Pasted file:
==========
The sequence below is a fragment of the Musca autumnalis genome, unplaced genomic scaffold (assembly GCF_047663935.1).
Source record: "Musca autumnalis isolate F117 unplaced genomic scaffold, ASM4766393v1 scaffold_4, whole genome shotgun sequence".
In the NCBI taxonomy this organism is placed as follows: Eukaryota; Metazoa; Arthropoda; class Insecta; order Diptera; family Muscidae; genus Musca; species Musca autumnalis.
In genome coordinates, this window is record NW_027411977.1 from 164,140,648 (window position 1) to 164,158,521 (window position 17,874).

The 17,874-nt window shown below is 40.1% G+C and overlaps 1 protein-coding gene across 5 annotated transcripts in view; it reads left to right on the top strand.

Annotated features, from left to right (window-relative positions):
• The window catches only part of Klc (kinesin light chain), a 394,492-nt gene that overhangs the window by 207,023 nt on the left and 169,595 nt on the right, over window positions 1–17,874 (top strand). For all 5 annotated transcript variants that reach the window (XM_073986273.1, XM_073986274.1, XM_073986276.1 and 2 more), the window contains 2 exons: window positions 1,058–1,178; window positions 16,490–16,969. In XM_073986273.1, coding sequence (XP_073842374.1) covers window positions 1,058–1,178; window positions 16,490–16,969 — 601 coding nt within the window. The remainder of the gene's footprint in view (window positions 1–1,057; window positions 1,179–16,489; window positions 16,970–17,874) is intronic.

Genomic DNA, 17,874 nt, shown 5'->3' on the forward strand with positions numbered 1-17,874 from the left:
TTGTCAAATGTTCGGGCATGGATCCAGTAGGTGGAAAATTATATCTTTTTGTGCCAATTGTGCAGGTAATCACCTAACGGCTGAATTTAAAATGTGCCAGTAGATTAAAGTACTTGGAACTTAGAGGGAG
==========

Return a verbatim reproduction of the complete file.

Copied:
The sequence below is a fragment of the Musca autumnalis genome, unplaced genomic scaffold (assembly GCF_047663935.1).
Source record: "Musca autumnalis isolate F117 unplaced genomic scaffold, ASM4766393v1 scaffold_4, whole genome shotgun sequence".
In the NCBI taxonomy this organism is placed as follows: Eukaryota; Metazoa; Arthropoda; class Insecta; order Diptera; family Muscidae; genus Musca; species Musca autumnalis.
In genome coordinates, this window is record NW_027411977.1 from 164,140,648 (window position 1) to 164,158,521 (window position 17,874).

The 17,874-nt window shown below is 40.1% G+C and overlaps 1 protein-coding gene across 5 annotated transcripts in view; it reads left to right on the top strand.

Annotated features, from left to right (window-relative positions):
• The window catches only part of Klc (kinesin light chain), a 394,492-nt gene that overhangs the window by 207,023 nt on the left and 169,595 nt on the right, over window positions 1–17,874 (top strand). For all 5 annotated transcript variants that reach the window (XM_073986273.1, XM_073986274.1, XM_073986276.1 and 2 more), the window contains 2 exons: window positions 1,058–1,178; window positions 16,490–16,969. In XM_073986273.1, coding sequence (XP_073842374.1) covers window positions 1,058–1,178; window positions 16,490–16,969 — 601 coding nt within the window. The remainder of the gene's footprint in view (window positions 1–1,057; window positions 1,179–16,489; window positions 16,970–17,874) is intronic.

Genomic DNA, 17,874 nt, shown 5'->3' on the forward strand with positions numbered 1-17,874 from the left:
TTGTCAAATGTTCGGGCATGGATCCAGTAGGTGGAAAATTATATCTTTTTGTGCCAATTGTGCAGGTAATCACCTAACGGCTGAATTTAAAATGTGCCAGTAGATTAAAGTACTTGGAACTTAGAGGGAG